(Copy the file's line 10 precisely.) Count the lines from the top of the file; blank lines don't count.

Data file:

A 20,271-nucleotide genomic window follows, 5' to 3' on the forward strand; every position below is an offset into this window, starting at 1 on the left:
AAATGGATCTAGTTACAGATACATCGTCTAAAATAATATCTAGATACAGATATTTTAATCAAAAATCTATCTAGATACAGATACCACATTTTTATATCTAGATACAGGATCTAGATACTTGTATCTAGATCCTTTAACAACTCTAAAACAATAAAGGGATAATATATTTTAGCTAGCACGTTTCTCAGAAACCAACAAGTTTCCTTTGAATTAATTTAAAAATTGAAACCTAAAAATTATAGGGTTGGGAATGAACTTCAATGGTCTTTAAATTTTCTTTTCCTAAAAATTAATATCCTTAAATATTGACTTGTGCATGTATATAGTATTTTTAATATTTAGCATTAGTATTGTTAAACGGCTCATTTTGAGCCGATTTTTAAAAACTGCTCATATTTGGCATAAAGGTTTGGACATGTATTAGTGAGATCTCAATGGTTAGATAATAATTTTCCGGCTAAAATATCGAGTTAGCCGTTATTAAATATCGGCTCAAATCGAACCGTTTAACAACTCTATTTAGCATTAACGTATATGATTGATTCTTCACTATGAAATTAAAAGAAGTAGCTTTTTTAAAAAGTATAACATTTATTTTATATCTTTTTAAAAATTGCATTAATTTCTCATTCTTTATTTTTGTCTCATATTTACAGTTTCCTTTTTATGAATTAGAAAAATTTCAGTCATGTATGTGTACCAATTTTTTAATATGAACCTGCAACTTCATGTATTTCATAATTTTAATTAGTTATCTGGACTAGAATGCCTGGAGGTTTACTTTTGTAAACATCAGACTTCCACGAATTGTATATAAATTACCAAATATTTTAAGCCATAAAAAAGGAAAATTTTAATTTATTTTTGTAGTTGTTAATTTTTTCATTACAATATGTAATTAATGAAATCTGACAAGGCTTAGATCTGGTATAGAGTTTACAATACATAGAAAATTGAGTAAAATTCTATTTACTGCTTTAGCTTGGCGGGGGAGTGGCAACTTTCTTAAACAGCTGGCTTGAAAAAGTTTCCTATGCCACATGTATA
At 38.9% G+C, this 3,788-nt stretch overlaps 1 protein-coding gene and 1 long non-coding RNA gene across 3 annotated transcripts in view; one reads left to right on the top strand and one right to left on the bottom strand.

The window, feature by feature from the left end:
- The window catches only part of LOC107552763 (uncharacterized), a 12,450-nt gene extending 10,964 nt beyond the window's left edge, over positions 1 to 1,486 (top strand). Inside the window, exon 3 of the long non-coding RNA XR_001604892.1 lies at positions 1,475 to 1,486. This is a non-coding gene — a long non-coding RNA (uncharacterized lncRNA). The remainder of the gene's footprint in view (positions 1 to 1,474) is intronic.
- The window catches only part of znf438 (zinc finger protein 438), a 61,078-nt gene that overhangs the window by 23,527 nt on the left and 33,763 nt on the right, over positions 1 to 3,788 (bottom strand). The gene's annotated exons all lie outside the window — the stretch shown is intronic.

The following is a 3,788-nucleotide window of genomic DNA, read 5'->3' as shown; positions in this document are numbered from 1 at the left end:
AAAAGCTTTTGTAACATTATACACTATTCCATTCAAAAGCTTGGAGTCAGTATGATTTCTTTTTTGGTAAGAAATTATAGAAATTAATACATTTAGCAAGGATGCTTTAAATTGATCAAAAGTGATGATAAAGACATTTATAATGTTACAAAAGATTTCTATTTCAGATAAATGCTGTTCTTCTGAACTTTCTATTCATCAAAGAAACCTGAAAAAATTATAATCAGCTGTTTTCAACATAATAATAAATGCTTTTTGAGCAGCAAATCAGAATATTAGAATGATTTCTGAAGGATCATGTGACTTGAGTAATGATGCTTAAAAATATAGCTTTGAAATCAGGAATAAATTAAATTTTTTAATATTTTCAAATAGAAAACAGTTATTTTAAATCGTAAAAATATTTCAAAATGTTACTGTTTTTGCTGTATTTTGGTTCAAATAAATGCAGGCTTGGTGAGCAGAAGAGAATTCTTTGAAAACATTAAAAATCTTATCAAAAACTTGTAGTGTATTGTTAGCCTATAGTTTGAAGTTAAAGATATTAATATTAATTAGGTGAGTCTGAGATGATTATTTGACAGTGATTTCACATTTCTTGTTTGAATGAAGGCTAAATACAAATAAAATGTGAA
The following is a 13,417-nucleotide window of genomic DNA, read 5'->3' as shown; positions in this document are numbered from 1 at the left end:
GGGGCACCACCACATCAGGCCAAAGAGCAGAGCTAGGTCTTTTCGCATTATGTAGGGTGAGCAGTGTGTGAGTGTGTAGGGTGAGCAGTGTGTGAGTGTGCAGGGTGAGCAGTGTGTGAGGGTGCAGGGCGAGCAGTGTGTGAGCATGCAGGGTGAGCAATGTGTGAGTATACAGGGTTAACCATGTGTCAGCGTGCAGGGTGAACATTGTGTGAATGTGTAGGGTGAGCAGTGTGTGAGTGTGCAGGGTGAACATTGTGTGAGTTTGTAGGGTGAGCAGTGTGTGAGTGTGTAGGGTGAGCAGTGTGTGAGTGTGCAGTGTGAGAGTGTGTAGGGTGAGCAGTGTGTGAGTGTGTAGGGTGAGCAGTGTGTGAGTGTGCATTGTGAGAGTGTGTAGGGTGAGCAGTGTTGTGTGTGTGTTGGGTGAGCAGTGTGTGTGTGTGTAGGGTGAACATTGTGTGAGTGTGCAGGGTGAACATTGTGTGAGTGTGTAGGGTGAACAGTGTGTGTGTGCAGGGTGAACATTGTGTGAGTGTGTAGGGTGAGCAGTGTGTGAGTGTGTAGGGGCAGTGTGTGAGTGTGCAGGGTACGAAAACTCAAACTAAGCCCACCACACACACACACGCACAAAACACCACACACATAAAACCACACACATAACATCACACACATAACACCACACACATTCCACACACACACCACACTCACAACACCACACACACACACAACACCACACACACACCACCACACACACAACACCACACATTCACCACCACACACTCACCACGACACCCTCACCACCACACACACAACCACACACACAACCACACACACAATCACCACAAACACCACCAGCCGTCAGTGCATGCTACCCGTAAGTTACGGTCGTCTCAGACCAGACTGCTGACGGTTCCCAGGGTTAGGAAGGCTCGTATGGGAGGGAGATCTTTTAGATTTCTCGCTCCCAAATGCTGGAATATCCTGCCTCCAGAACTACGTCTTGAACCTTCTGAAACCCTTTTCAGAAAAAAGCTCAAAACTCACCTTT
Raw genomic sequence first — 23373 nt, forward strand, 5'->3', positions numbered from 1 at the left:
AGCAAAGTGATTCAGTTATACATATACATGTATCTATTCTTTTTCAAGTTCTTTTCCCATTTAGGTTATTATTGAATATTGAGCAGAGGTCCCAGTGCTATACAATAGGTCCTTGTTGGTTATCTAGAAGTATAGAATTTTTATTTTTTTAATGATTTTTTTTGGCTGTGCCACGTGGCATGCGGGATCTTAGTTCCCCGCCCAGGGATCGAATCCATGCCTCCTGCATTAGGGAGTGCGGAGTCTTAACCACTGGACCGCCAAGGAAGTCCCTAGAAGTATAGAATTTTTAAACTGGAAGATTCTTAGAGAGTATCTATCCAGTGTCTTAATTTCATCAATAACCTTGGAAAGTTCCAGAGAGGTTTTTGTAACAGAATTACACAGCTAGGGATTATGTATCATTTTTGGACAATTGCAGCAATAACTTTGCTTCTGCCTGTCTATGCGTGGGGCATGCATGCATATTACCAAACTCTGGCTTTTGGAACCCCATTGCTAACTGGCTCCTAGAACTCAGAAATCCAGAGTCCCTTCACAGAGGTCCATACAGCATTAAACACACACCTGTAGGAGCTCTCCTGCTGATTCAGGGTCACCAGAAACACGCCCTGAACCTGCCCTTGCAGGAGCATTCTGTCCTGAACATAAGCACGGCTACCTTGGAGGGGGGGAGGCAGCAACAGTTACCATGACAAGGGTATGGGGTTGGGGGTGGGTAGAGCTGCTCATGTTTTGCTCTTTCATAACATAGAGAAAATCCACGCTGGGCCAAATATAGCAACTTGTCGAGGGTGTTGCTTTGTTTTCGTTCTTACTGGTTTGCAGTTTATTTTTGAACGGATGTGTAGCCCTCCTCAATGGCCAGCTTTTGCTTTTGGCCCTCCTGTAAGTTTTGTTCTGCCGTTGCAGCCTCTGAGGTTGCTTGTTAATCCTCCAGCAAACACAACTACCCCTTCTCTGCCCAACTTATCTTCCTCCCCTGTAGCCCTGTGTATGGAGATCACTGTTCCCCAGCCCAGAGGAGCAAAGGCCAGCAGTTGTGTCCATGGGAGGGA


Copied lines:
GGGGCACCACCACATCAGGCCAAAGAGCAGAGCTAGGTCTTTTCGCATTATGTAGGGTGAGCAGTGTGTGAGTGTGTAGGGTGAGCAGTGTGTGAGTGTGCAGGGTGAGCAGTGTGTGAGGGTGCAGGGCGAGCAGTGTGTGAGCATGCAGGGTGAGCAATGTGTGAGTATACAGGGTTAACCATGTGTCAGCGTGCAGGGTGAACATTGTGTGAATGTGTAGGGTGAGCAGTGTGTGAGTGTGCAGGGTGAACATTGTGTGAGTTTGTAGGGTGAGCAGTGTGTGAGTGTGTAGGGTGAGCAGTGTGTGAGTGTGCAGTGTGAGAGTGTGTAGGGTGAGCAGTGTGTGAGTGTGTAGGGTGAGCAGTGTGTGAGTGTGCATTGTGAGAGTGTGTAGGGTGAGCAGTGTTGTGTGTGTGTTGGGTGAGCAGTGTGTGTGTGTGTAGGGTGAACATTGTGTGAGTGTGCAGGGTGAACATTGTGTGAGTGTGTAGGGTGAACAGTGTGTGTGTGCAGGGTGAACATTGTGTGAGTGTGTAGGGTGAGCAGTGTGTGAGTGTGTAGGGGCAGTGTGTGAGTGTGCAGGGTACGAAAACTCAAACTAAGCCCACCACACACACACACGCACAAAACACCACACACATAAAACCACACACATAACATCACACACATAACACCACACACATTCCACACACACACCACACTCACAACACCACACACACACACAACACCACACACACACCACCACACACACAACACCACACATTCACCACCACACACTCACCACGACACCCTCACCACCACACACACAACCACACACACAACCACACACACAATCACCACAAACACCACCAGCCGTCAGTGCATGCTACCCGTAAGTTACGGTCGTCTCAGACCAGACTGCTGACGGTTCCCAGGGTTAGGAAGGCTCGTATGGGAGGGAGATCTTTTAGATTTCTCGCTCCCAAATGCTGGAATATCCTGCCTCCAGAACTACGTCTTGAACCTTCTGAAACCCTTTTCAGAAAAAAGCTCAAAACTCACCTTT